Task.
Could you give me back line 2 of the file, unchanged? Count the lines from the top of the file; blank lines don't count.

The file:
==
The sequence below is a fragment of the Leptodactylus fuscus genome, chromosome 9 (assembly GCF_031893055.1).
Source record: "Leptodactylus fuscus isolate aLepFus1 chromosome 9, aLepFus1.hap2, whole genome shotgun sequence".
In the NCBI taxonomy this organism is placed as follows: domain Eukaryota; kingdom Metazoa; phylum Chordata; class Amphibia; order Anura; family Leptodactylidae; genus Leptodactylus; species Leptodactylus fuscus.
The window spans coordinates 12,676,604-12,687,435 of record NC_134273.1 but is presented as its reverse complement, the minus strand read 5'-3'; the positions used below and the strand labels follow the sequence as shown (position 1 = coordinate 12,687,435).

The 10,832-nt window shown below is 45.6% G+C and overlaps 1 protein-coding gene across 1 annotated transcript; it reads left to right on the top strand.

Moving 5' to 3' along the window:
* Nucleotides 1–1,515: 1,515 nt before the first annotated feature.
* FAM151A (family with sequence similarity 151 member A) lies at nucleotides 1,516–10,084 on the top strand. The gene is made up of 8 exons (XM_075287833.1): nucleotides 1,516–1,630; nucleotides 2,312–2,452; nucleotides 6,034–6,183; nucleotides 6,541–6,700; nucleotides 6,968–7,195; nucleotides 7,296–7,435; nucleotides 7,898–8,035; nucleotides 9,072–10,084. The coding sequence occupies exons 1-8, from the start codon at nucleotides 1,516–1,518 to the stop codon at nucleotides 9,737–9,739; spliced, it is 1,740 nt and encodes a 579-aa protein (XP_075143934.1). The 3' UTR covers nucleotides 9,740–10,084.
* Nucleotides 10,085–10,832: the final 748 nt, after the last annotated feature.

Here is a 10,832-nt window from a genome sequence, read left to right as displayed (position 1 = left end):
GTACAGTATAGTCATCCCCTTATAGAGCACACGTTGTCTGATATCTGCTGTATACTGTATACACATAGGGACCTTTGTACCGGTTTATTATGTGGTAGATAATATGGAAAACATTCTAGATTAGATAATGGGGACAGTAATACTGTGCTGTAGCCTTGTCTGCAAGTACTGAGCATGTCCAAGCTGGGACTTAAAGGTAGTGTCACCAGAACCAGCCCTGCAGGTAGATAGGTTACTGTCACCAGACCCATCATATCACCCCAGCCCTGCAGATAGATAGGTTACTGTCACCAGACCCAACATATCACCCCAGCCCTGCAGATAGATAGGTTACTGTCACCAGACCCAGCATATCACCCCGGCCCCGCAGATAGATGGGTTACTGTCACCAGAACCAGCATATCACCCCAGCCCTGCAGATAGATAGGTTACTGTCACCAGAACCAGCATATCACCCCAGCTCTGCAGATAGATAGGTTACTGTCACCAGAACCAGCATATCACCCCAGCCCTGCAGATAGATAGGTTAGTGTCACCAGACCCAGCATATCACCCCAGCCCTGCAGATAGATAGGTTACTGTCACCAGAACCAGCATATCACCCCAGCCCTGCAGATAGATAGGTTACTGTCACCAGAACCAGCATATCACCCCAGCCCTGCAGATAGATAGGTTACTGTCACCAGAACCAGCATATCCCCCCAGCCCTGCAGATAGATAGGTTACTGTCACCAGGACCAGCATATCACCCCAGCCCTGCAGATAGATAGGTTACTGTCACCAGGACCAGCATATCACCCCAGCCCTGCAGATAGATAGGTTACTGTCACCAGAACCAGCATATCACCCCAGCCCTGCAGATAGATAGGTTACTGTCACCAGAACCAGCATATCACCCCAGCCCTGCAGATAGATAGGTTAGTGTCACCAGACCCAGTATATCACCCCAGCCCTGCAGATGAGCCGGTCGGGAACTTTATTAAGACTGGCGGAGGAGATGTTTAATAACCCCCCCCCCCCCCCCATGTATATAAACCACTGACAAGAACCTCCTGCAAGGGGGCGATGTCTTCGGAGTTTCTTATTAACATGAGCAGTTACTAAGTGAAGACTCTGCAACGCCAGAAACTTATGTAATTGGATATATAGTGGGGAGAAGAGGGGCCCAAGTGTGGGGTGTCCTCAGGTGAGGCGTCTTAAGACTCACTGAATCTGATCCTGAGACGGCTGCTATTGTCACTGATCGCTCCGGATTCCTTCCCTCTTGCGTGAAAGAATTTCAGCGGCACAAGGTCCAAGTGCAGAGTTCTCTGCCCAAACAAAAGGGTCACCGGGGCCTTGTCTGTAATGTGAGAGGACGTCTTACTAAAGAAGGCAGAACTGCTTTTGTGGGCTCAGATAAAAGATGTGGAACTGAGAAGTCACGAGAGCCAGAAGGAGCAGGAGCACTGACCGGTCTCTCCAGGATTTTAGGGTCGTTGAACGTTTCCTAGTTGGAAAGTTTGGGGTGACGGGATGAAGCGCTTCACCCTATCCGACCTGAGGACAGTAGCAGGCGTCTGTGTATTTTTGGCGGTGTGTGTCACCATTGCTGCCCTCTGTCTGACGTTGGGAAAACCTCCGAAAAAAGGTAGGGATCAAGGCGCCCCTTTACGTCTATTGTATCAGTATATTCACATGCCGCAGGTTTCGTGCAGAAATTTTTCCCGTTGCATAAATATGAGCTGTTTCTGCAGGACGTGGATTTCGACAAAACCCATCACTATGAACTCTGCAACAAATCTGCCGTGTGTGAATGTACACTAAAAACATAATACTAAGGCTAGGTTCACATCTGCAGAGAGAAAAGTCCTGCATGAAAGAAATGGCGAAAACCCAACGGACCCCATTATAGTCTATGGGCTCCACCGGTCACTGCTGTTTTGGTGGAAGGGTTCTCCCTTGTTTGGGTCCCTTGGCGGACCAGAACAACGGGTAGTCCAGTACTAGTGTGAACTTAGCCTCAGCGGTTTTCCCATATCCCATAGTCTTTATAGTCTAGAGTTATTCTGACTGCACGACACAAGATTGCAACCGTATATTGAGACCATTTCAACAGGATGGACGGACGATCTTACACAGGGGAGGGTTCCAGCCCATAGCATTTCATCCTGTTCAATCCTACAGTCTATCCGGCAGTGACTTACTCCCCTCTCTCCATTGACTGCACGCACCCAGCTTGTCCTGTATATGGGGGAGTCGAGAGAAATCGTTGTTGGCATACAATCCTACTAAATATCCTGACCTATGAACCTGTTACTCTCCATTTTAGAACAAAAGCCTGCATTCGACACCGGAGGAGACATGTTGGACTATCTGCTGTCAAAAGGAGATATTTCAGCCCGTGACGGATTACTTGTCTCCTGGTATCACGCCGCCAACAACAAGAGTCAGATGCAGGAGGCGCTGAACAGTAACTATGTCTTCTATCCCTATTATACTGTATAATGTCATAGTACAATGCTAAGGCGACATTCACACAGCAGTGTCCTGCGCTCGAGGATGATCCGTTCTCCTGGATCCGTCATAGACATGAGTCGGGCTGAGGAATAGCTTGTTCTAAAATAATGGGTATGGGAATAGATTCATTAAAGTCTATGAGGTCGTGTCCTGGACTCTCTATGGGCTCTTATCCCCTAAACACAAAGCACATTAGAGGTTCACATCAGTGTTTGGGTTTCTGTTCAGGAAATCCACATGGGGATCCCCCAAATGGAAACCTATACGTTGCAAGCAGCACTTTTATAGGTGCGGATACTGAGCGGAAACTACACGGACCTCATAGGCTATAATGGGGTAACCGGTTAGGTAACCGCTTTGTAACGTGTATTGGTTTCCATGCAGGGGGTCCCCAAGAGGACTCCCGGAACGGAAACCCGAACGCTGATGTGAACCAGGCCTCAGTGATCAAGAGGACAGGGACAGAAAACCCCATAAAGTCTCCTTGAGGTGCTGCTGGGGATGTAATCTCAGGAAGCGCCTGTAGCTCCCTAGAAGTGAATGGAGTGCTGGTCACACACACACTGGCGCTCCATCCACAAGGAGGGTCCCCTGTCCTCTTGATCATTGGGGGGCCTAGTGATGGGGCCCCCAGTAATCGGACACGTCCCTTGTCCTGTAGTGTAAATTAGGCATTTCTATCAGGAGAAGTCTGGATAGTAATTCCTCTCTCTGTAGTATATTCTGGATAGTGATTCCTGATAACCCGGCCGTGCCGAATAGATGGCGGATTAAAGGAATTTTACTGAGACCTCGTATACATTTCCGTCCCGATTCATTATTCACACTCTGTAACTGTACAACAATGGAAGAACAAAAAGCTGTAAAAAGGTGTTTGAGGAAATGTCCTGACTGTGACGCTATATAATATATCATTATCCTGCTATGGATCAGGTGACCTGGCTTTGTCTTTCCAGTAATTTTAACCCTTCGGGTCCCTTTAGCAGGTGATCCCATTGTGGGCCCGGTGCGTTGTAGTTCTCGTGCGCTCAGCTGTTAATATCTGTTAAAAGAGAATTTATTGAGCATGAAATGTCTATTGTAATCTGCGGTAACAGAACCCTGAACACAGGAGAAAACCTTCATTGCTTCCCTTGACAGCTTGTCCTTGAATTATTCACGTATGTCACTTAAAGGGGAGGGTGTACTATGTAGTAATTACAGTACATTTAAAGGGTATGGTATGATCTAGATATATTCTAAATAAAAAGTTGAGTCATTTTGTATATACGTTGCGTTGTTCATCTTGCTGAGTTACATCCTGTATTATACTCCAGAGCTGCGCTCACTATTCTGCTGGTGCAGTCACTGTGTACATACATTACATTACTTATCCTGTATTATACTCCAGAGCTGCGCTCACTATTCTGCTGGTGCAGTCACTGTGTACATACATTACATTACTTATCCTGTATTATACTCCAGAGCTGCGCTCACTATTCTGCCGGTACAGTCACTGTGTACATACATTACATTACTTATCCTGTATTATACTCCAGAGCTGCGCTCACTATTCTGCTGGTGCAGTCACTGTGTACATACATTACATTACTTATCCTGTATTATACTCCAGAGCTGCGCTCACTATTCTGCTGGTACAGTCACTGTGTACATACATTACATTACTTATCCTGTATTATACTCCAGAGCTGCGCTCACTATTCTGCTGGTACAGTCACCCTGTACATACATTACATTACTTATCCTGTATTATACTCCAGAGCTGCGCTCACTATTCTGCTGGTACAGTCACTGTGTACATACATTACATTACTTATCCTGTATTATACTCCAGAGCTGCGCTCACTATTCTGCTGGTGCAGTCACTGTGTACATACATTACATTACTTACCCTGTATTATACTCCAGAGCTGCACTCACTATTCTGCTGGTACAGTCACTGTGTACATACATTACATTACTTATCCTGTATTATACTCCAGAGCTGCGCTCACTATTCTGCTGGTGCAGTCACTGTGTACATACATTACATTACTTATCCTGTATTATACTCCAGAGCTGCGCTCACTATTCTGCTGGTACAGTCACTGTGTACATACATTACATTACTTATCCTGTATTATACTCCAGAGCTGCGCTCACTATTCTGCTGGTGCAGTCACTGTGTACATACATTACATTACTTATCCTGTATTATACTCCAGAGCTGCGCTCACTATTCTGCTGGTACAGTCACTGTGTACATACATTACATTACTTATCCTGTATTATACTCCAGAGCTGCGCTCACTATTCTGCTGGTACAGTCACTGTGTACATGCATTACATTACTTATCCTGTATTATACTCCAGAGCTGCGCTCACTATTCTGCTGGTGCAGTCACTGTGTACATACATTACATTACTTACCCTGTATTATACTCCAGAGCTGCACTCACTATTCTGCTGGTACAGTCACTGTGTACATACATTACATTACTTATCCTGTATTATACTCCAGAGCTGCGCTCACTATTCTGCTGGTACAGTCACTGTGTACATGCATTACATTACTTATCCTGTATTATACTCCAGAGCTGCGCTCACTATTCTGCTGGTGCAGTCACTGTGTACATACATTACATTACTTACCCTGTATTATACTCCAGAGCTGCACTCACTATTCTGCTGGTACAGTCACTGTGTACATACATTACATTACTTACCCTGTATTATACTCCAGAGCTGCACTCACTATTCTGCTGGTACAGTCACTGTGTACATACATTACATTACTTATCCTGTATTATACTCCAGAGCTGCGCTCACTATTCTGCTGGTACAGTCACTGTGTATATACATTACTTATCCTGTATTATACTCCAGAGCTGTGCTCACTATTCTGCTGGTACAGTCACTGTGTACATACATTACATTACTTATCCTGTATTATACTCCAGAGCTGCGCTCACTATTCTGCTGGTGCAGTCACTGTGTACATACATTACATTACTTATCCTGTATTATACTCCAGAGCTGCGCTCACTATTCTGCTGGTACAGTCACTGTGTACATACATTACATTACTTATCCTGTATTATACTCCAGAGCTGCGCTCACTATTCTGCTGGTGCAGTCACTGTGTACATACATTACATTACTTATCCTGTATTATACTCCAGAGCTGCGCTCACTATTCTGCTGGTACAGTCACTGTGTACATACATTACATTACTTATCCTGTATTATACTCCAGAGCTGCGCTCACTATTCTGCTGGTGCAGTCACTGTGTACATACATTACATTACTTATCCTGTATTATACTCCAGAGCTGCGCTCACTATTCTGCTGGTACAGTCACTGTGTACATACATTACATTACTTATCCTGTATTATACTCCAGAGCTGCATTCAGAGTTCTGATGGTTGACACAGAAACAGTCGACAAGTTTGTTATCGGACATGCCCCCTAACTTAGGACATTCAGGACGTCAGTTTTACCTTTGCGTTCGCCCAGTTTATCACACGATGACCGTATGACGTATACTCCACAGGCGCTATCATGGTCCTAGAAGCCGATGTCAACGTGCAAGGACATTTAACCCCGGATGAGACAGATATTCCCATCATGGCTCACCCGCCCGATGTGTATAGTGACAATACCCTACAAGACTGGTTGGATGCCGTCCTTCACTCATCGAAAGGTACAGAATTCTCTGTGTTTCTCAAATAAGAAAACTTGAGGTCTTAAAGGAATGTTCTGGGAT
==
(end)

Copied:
Source record: "Leptodactylus fuscus isolate aLepFus1 chromosome 9, aLepFus1.hap2, whole genome shotgun sequence".